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Software Requirements


Android iOS Windows MacOS
with best with Chrome Chrome Chrome Chrome
support full-screen? Yes. Chrome/Opera No. Firefox/ Samsung Internet Not yet Yes Yes
cannot work on some mobile browser that don't understand JavaScript such as.....
cannot work on Internet Explorer 9 and below



Fu-Kwun Hwang - Dept. of Physics, National Taiwan Normal Univ.; lookang


The law of radioactive decay predicts how the number of the not decayed nuclei of a given radioactive substance decreases in the course of time. The GREY circles of this simulation symbolize 100 (variable selectable up 400 or 1024) to  atomic nuclei of a radioactive substance whose half-life period (T1/2) amounts to 0.1 to 3.0 seconds. The scientfic graph on the right, in number of radioactive atoms versus time, RED trail represents represents the Number of radioactive atoms, N₁ not yet decayed nuclei at a given time t, predicted by the following law:

N1   =   N0 e -(ln2/T1/2)) t

when you play with the show model option, show me N1= No*exp(-ln(2)/T1/2*t)

similarly it is possible to also predict the number of decayed atoms using the formula

N2  =   N0 -N0 e -(ln2/T1/2)) t

when you play with the show model option, show me N2  = No-No*exp(-ln(2)/T1/2*t)

in the option both2 when selected, can display the rate of radioactive atoms versus time,

dN = pN0 e -(ln2/T1/2)) t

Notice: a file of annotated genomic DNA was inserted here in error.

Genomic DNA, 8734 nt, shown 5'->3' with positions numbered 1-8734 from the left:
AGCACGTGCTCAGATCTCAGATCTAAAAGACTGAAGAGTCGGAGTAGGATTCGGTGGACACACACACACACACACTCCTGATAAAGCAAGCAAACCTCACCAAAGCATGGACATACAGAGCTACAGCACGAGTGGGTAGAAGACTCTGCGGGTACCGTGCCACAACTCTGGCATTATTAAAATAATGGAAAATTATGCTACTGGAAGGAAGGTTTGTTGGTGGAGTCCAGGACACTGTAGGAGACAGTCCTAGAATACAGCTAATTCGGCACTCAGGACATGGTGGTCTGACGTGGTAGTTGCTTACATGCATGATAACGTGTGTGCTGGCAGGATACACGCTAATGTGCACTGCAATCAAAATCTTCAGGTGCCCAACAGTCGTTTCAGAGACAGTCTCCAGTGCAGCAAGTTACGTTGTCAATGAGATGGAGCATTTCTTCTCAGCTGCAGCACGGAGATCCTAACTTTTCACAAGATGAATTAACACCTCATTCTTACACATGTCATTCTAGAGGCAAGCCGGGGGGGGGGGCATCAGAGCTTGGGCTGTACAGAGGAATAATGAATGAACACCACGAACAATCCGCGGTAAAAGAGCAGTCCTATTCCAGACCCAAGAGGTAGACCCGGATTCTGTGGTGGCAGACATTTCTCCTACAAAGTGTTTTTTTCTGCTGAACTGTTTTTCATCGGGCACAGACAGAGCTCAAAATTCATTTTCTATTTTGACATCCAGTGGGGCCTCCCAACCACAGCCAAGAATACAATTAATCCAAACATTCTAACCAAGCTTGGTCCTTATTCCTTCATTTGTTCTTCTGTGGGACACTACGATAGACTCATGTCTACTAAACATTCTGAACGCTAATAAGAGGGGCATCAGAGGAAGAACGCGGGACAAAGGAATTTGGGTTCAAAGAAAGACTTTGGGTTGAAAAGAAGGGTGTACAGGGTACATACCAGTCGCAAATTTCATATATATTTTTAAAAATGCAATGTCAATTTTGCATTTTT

when you play with the show model option, show me dN = p*N0*exp(-ln(2)/T1/2*t)

the terms use are

N1 .... number of the not decayed nuclei

N2 .... number of the decayed nuclei

N0 ... number of the initially existing nuclei at time, t = 0
t .... time
T1/2 ....  is the time taken for the activity of a given amount of a radioactive substance to decay to half of its initial value

 λ,  or sometimes also known as "lambda" the inverse of the mean lifetime, sometimes referred to as simply decay rate.

 p  is probability of decaying where 0 means no chance at all, 1 is 100% chance of decaying

Formula that related some of these terms are

T1/2 = ln(2)/λ

 \( \lambda = \frac{p}{dt} \)

The Ordinary Differential equations used is

\( \frac{dN_{1}}{dt} =  - \lambda_{1}N_{1} \)



  1. comparison of 2 HTML5 versions
  2. lookang's blogpost about this JavaScript version
  3. by Fu-Kwun Hwang original Java version
  4. by Wolfgang Christian similar Java version

Other Resources

  1. Two-State Nuclear Decay JS Model written by Wolfgang Christian
  2. by Walter fendt

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